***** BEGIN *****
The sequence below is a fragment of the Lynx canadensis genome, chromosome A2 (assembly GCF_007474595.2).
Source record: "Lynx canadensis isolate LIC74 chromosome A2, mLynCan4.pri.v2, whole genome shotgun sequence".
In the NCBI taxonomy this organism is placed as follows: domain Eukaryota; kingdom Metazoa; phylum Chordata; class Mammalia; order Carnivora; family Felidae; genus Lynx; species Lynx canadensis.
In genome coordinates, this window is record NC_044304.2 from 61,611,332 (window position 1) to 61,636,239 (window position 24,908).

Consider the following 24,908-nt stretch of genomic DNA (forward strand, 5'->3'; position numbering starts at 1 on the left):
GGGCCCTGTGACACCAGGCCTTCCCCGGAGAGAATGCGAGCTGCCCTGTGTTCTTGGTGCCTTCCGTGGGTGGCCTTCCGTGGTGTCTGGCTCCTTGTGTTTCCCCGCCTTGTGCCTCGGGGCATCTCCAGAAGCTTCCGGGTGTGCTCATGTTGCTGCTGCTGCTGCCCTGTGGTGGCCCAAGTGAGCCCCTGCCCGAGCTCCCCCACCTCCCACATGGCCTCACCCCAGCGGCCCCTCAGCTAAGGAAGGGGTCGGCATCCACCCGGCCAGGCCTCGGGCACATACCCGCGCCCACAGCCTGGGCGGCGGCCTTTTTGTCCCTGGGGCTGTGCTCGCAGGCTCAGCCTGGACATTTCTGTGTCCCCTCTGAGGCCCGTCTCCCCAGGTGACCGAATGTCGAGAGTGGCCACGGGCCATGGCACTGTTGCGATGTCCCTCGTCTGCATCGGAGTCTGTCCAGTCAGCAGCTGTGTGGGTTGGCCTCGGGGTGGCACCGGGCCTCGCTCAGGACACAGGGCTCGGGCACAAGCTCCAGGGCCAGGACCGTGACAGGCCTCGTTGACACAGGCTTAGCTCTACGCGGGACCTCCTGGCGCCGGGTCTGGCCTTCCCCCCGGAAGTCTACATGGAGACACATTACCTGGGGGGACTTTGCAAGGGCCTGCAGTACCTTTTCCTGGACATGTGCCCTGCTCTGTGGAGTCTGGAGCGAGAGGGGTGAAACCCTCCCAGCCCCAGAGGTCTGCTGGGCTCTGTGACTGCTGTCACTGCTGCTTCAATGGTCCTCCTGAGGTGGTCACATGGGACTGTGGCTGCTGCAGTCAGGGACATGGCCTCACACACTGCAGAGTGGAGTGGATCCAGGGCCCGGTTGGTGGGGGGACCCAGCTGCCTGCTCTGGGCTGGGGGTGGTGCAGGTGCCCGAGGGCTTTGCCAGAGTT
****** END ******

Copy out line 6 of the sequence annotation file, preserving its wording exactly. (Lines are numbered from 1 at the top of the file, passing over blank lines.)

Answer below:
GGGCCCTGTGACACCAGGCCTTCCCCGGAGAGAATGCGAGCTGCCCTGTGTTCTTGGTGCCTTCCGTGGGTGGCCTTCCGTGGTGTCTGGCTCCTTGTGTTTCCCCGCCTTGTGCCTCGGGGCATCTCCAGAAGCTTCCGGGTGTGCTCATGTTGCTGCTGCTGCTGCCCTGTGGTGGCCCAAGTGAGCCCCTGCCCGAGCTCCCCCACCTCCCACATGGCCTCACCCCAGCGGCCCCTCAGCTAAGGAAGGGGTCGGCATCCACCCGGCCAGGCCTCGGGCACATACCCGCGCCCACAGCCTGGGCGGCGGCCTTTTTGTCCCTGGGGCTGTGCTCGCAGGCTCAGCCTGGACATTTCTGTGTCCCCTCTGAGGCCCGTCTCCCCAGGTGACCGAATGTCGAGAGTGGCCACGGGCCATGGCACTGTTGCGATGTCCCTCGTCTGCATCGGAGTCTGTCCAGTCAGCAGCTGTGTGGGTTGGCCTCGGGGTGGCACCGGGCCTCGCTCAGGACACAGGGCTCGGGCACAAGCTCCAGGGCCAGGACCGTGACAGGCCTCGTTGACACAGGCTTAGCTCTACGCGGGACCTCCTGGCGCCGGGTCTGGCCTTCCCCCCGGAAGTCTACATGGAGACACATTACCTGGGGGGACTTTGCAAGGGCCTGCAGTACCTTTTCCTGGACATGTGCCCTGCTCTGTGGAGTCTGGAGCGAGAGGGGTGAAACCCTCCCAGCCCCAGAGGTCTGCTGGGCTCTGTGACTGCTGTCACTGCTGCTTCAATGGTCCTCCTGAGGTGGTCACATGGGACTGTGGCTGCTGCAGTCAGGGACATGGCCTCACACACTGCAGAGTGGAGTGGATCCAGGGCCCGGTTGGTGGGGGGACCCAGCTGCCTGCTCTGGGCTGGGGGTGGTGCAGGTGCCCGAGGGCTTTGCCAGAGTT